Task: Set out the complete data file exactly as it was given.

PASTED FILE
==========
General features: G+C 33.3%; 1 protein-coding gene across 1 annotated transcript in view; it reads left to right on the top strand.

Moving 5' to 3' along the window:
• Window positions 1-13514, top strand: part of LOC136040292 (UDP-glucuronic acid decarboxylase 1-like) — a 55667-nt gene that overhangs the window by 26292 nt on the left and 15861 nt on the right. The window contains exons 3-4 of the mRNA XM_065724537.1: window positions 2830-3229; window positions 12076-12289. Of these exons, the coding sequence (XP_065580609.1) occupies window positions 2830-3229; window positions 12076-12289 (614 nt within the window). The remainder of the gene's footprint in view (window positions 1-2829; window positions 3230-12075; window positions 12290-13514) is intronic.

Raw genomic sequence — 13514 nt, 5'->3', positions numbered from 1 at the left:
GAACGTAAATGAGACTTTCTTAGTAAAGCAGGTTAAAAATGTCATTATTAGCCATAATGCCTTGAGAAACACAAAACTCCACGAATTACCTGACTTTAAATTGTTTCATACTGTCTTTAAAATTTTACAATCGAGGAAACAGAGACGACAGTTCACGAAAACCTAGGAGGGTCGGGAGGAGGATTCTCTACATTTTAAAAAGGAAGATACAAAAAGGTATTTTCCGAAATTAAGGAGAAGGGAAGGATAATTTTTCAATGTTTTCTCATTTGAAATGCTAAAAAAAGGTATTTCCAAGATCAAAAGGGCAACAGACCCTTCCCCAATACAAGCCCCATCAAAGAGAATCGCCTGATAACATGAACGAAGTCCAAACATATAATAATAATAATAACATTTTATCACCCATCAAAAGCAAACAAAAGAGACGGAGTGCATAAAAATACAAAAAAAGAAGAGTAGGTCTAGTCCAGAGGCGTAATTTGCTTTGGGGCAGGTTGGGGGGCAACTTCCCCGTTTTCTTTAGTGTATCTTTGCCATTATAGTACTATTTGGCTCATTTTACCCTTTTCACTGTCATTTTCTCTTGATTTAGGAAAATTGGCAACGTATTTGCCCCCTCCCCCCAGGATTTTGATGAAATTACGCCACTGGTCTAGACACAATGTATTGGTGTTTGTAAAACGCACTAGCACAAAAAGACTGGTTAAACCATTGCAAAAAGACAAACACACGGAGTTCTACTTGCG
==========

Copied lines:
General features: G+C 33.3%; 1 protein-coding gene across 1 annotated transcript in view; it reads left to right on the top strand.

Moving 5' to 3' along the window:
• Window positions 1-13514, top strand: part of LOC136040292 (UDP-glucuronic acid decarboxylase 1-like) — a 55667-nt gene that overhangs the window by 26292 nt on the left and 15861 nt on the right. The window contains exons 3-4 of the mRNA XM_065724537.1: window positions 2830-3229; window positions 12076-12289. Of these exons, the coding sequence (XP_065580609.1) occupies window positions 2830-3229; window positions 12076-12289 (614 nt within the window). The remainder of the gene's footprint in view (window positions 1-2829; window positions 3230-12075; window positions 12290-13514) is intronic.

Raw genomic sequence — 13514 nt, 5'->3', positions numbered from 1 at the left:
GAACGTAAATGAGACTTTCTTAGTAAAGCAGGTTAAAAATGTCATTATTAGCCATAATGCCTTGAGAAACACAAAACTCCACGAATTACCTGACTTTAAATTGTTTCATACTGTCTTTAAAATTTTACAATCGAGGAAACAGAGACGACAGTTCACGAAAACCTAGGAGGGTCGGGAGGAGGATTCTCTACATTTTAAAAAGGAAGATACAAAAAGGTATTTTCCGAAATTAAGGAGAAGGGAAGGATAATTTTTCAATGTTTTCTCATTTGAAATGCTAAAAAAAGGTATTTCCAAGATCAAAAGGGCAACAGACCCTTCCCCAATACAAGCCCCATCAAAGAGAATCGCCTGATAACATGAACGAAGTCCAAACATATAATAATAATAATAACATTTTATCACCCATCAAAAGCAAACAAAAGAGACGGAGTGCATAAAAATACAAAAAAAGAAGAGTAGGTCTAGTCCAGAGGCGTAATTTGCTTTGGGGCAGGTTGGGGGGCAACTTCCCCGTTTTCTTTAGTGTATCTTTGCCATTATAGTACTATTTGGCTCATTTTACCCTTTTCACTGTCATTTTCTCTTGATTTAGGAAAATTGGCAACGTATTTGCCCCCTCCCCCCAGGATTTTGATGAAATTACGCCACTGGTCTAGACACAATGTATTGGTGTTTGTAAAACGCACTAGCACAAAAAGACTGGTTAAACCATTGCAAAAAGACAAACACACGGAGTTCTACTTGCG